One of my favorite stories is about a time my group and I were in Umasbamba Peru. The community is very poor. The poverty was palpable and so as we were walking around I asked the village leader what their most pressing problem was. He was quick to reply that it was nutrition. So we started brainstorming and decided that we could bring cows to the village to provide milk. I remember asking him how many families were in the village. He said there were 30. So I asked if he needed 30 cows and he said that one cow could provide enough milk for 5 families. So all we needed to change the life of the villagers was 6 cows! I called the project Seis Vacas para Peru on the spot. My group pitched and pledged to pay for two cows right there. When I got home I quickly raised the funds for the remaining 4 cows, sent down the money and they had the cows within 2 months. Now the herd has grown to some 50 cows and all have milk. I love it when the solution to a pressing problem is so simple and that travelers can make that positive impact. Everyone felt great about that. It’s about asking questions.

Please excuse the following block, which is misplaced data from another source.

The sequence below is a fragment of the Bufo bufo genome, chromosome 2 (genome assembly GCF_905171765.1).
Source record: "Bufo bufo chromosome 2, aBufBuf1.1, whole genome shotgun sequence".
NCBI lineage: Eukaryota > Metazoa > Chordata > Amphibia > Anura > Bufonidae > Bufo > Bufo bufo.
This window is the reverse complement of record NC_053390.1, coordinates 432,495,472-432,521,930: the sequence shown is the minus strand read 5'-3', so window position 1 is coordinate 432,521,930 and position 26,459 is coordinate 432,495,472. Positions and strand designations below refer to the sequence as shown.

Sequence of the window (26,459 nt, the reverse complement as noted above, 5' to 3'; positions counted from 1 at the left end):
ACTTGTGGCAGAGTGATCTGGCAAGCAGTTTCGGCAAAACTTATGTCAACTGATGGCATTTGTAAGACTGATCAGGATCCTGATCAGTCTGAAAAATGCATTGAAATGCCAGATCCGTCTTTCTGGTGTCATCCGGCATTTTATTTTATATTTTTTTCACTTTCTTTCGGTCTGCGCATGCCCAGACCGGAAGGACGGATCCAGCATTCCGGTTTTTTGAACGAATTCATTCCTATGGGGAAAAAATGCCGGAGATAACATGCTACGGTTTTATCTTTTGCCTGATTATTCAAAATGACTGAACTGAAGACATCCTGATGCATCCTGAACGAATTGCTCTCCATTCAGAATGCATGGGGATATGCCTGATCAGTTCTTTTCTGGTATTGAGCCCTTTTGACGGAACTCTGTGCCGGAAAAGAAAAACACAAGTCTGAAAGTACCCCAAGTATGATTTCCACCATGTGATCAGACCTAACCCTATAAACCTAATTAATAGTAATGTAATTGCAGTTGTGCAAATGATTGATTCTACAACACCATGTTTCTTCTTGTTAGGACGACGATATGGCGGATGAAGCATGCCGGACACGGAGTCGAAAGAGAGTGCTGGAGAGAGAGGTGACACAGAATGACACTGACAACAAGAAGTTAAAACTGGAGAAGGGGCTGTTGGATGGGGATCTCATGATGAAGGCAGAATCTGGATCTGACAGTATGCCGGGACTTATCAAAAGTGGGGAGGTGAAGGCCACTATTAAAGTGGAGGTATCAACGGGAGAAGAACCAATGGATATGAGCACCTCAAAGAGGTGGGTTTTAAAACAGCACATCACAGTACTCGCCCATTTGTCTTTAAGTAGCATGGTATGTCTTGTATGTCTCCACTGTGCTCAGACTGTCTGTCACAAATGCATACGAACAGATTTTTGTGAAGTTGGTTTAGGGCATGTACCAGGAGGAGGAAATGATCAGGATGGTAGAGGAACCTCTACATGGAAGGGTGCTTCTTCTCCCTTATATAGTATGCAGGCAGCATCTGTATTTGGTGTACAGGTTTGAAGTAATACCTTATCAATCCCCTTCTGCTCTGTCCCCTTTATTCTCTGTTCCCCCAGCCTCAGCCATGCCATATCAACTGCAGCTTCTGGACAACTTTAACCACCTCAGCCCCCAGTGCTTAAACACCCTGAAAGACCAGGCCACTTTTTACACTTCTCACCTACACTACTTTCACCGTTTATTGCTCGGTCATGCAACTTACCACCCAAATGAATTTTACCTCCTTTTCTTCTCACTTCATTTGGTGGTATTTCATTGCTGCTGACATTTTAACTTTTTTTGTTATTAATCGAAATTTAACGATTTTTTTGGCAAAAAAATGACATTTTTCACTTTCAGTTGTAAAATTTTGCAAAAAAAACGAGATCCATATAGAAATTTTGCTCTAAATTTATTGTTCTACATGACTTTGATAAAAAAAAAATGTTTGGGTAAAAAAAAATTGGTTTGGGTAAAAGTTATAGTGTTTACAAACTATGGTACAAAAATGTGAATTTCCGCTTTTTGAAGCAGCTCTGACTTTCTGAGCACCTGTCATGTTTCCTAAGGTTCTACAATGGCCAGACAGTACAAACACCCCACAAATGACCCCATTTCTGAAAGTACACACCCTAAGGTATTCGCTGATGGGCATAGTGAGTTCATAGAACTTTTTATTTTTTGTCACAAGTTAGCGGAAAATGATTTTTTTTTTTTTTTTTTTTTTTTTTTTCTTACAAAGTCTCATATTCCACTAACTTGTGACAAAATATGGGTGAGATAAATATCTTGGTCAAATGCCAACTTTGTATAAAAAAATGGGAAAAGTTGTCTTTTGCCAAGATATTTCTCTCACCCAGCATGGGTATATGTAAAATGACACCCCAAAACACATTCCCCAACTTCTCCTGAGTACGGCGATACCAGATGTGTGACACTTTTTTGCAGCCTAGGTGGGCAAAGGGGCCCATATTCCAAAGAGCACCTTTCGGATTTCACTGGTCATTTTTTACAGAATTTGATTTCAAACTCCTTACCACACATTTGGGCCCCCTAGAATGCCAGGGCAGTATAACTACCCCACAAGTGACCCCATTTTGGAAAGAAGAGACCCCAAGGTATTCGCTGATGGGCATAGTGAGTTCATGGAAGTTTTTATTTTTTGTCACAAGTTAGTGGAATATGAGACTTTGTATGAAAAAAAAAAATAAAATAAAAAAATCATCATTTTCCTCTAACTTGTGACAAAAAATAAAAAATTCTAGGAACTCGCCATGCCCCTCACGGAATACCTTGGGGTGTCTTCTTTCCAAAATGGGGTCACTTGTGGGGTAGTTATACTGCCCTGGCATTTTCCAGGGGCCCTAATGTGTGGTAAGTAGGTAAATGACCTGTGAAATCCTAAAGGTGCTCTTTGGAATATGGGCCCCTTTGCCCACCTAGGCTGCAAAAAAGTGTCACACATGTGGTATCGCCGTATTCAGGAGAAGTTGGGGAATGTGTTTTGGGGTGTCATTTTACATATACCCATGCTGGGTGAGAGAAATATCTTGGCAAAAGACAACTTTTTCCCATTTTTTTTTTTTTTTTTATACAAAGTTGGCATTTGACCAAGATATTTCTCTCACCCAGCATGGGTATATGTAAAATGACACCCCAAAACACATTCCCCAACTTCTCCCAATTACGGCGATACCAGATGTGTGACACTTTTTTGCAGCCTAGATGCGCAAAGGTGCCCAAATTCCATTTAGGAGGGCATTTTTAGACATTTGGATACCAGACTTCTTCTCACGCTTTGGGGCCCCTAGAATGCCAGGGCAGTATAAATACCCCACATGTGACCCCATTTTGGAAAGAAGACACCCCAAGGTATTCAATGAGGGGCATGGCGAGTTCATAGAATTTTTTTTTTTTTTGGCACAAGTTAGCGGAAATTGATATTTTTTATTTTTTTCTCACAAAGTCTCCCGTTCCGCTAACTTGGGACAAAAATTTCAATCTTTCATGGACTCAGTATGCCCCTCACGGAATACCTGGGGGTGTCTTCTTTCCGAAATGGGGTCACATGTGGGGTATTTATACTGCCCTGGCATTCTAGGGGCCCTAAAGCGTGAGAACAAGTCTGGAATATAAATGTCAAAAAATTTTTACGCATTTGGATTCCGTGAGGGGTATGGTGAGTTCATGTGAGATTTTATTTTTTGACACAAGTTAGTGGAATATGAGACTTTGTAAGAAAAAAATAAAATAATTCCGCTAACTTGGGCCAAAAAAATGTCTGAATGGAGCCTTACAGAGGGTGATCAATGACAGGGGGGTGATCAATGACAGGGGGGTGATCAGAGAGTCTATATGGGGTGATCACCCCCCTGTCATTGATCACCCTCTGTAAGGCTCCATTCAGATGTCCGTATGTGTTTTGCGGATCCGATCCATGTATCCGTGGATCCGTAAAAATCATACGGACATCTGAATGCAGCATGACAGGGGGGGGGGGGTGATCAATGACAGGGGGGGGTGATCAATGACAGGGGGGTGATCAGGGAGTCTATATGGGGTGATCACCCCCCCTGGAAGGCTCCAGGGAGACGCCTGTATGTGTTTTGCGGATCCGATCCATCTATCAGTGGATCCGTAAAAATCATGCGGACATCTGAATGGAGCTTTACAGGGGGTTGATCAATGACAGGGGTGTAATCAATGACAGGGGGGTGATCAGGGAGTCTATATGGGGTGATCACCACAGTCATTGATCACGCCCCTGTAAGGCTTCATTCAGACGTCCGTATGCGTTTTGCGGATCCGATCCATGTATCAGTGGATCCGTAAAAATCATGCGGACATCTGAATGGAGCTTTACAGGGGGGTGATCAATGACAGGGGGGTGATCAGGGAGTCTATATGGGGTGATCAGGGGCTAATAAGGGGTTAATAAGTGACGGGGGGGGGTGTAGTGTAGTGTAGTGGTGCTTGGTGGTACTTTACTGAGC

How have you changed?

This kind of travel has made me a better person. I am more thoughtful and caring than I was in my earlier years. Perhaps that just comes with age. I can’t travel now and not look around and wonder what I can do to assist. I remember being on Safari in South Africa once and get the whole group to agree to build a home for a Zulu woman we met. I just can’t help myself.

Was your purpose acheived?